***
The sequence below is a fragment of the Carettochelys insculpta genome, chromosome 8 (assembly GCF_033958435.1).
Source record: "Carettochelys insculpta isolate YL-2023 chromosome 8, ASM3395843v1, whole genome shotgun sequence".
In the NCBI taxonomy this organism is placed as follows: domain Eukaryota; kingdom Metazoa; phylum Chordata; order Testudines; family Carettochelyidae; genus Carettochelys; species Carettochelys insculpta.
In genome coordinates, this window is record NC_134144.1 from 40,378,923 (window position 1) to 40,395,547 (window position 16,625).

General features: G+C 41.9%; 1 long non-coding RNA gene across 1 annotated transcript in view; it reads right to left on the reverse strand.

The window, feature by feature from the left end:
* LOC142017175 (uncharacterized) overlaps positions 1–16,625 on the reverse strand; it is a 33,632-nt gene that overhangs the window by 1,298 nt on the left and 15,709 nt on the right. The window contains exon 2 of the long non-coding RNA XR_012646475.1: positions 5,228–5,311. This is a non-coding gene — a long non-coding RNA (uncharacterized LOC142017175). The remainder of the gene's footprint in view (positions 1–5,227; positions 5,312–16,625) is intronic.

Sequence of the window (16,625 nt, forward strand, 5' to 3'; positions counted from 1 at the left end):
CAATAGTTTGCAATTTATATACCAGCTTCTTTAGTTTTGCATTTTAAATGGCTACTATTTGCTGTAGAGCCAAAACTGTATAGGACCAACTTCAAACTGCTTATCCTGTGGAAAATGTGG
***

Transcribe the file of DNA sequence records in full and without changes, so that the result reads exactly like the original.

The sequence below is a fragment of the Carettochelys insculpta genome, chromosome 8 (assembly GCF_033958435.1).
Source record: "Carettochelys insculpta isolate YL-2023 chromosome 8, ASM3395843v1, whole genome shotgun sequence".
In the NCBI taxonomy this organism is placed as follows: domain Eukaryota; kingdom Metazoa; phylum Chordata; order Testudines; family Carettochelyidae; genus Carettochelys; species Carettochelys insculpta.
In genome coordinates, this window is record NC_134144.1 from 40,378,923 (window position 1) to 40,395,547 (window position 16,625).

General features: G+C 41.9%; 1 long non-coding RNA gene across 1 annotated transcript in view; it reads right to left on the reverse strand.

The window, feature by feature from the left end:
* LOC142017175 (uncharacterized) overlaps positions 1–16,625 on the reverse strand; it is a 33,632-nt gene that overhangs the window by 1,298 nt on the left and 15,709 nt on the right. The window contains exon 2 of the long non-coding RNA XR_012646475.1: positions 5,228–5,311. This is a non-coding gene — a long non-coding RNA (uncharacterized LOC142017175). The remainder of the gene's footprint in view (positions 1–5,227; positions 5,312–16,625) is intronic.

Sequence of the window (16,625 nt, forward strand, 5' to 3'; positions counted from 1 at the left end):
CAATAGTTTGCAATTTATATACCAGCTTCTTTAGTTTTGCATTTTAAATGGCTACTATTTGCTGTAGAGCCAAAACTGTATAGGACCAACTTCAAACTGCTTATCCTGTGGAAAATGTGG